It is interesting to note that Chandra doesn’t find it wrong that a big corporation owns a certain media organisation, as long as the corporate veil is lifted to the public. “Corporate ownership is not illegal as per our law, though it may become unethical,” he says.

 

Chandra explains the latter issue of self-regulation by citing an example from within his own organisation. “I am aware of the unethical practices that have seeped within Zee News as well. Recently, I was informed of a stringer from Zee News in Hoshiarpur Punjab, who would collect evidences of corruption against builders, administrators, politicians and businessmen and blackmail them for money through agents. You see, it’s very easy to find scoop against such people. They ask for Rs 5,000 for not running it and Rs 1,000 for running it,” revealed Chandra, even congratulating the media who were successful in busting the scam.

 

On another instance, news brokers have been heard of sitting outside police stations in Haryana, looking out for victims whose FIRs have not been filed or other discrepancies by the police. “They promise to highlight their story through media in exchange for some money,” Chandra informs. While one may think of this as a social service in favour of the victim, Chandra is of the opinion that this goes against the ethics of a journalist and is no better than paid news.

 

The problem doesn’t only exist at the grassroots level of a media organisation. “This happens across levels – even at editor and sub-editor level,” reflects the media honcho. There are plenty of cases when a report, filed by a reporter becomes completely different by the time it is published or aired. “Those who report and file a story are at the very base of the news chain. The same report then goes through input and output editor. Then there is the entire organisation’s editorial that gives its own colour to the story. The publishers then add the final touch on whatever is left of the story,” Chandra adds wryly.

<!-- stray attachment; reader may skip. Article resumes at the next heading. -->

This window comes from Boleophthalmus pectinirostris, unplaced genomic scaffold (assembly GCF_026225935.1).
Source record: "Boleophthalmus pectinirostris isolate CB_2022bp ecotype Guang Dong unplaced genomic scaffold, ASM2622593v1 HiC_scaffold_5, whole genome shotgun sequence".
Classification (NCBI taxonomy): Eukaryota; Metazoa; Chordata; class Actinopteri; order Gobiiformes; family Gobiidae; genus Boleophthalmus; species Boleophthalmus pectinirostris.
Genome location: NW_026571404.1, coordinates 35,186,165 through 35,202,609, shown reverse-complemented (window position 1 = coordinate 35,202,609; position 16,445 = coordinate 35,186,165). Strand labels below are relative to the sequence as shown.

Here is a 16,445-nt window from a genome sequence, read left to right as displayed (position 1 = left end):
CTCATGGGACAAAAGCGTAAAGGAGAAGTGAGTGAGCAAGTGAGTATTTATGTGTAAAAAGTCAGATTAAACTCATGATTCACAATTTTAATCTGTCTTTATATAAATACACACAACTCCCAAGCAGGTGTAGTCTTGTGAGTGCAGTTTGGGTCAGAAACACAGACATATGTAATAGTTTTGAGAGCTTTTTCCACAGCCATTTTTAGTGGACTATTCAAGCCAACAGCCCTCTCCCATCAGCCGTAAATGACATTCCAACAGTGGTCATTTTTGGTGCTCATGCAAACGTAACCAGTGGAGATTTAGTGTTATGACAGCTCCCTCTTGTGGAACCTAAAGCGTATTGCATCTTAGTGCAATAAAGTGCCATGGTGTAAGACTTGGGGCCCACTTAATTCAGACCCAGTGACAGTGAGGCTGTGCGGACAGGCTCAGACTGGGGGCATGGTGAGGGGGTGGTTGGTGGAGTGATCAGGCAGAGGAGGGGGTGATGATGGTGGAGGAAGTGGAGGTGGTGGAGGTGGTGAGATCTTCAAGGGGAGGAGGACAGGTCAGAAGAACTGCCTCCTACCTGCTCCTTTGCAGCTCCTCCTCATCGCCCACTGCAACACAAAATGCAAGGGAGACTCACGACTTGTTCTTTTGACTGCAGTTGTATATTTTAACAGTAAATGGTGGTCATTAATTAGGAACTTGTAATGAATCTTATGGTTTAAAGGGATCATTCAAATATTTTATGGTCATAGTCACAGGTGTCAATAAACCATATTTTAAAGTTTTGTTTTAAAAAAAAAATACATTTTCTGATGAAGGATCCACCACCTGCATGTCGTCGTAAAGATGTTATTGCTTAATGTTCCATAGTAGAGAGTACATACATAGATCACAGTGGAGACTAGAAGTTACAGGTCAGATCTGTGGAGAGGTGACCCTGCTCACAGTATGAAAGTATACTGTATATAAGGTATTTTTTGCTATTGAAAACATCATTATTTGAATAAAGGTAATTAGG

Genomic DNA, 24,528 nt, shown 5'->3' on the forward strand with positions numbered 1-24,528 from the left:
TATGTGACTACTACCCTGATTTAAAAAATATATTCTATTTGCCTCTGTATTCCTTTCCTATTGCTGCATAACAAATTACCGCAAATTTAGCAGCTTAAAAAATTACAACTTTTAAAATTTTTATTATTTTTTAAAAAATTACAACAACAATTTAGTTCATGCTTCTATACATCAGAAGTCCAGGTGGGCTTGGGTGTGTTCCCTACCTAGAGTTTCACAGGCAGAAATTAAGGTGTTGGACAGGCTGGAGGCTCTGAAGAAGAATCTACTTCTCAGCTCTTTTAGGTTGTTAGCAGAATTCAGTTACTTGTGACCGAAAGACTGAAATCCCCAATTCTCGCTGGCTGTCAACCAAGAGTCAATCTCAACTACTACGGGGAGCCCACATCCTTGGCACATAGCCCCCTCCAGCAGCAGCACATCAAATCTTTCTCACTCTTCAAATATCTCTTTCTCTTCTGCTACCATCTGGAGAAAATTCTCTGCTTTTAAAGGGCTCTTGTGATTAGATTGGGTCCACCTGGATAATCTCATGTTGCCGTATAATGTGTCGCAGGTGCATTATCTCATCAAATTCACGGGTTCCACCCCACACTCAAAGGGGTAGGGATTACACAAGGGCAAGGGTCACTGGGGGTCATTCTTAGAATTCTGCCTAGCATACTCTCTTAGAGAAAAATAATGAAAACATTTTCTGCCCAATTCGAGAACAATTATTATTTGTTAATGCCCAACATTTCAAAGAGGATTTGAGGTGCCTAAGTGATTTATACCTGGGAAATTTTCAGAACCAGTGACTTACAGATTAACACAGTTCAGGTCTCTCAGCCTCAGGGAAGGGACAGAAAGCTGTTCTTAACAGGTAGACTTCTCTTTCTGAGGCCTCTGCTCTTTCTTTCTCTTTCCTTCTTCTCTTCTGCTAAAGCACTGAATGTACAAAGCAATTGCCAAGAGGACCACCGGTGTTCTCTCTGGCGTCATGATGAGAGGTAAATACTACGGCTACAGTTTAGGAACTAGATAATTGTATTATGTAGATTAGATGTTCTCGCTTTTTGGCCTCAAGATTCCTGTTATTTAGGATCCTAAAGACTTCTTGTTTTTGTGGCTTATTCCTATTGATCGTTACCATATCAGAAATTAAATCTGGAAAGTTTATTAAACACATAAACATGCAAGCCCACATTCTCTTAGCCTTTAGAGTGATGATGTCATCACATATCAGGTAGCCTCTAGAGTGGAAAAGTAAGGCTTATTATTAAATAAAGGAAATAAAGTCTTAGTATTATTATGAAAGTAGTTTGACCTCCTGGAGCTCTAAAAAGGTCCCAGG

There are countless examples of how news media manipulates the truth, or in some cases become part of it, and Chandra regretfully admits that he hasn’t been able to put a stop to it.

 

While Chandra recognises their evils of news media colouring the news with opinion and judgements, he still doesn’t think there is any need of an external regulatory body. As per him, self regulation hasn’t completely failed Indian journalism, and he still has faith in it.

 

“We have put technological engines in place, which will be used post January 2016,” Chandra says while introducing a new self monitory mechanism that Zee News will put in place. “The moment somebody starts working on a story or any news – there is no way it won’t get recorded through the technological engine itself. And what happens with the story up to what level will be available. We feel this will help us control biases about the story by about 90 per cent.”

 

Chandra signs off from the conversation pregnant with ideas of a news analysis program that not only reviews the headlines on newspapers every morning, but also dissects the prime time news discussions of the previous night.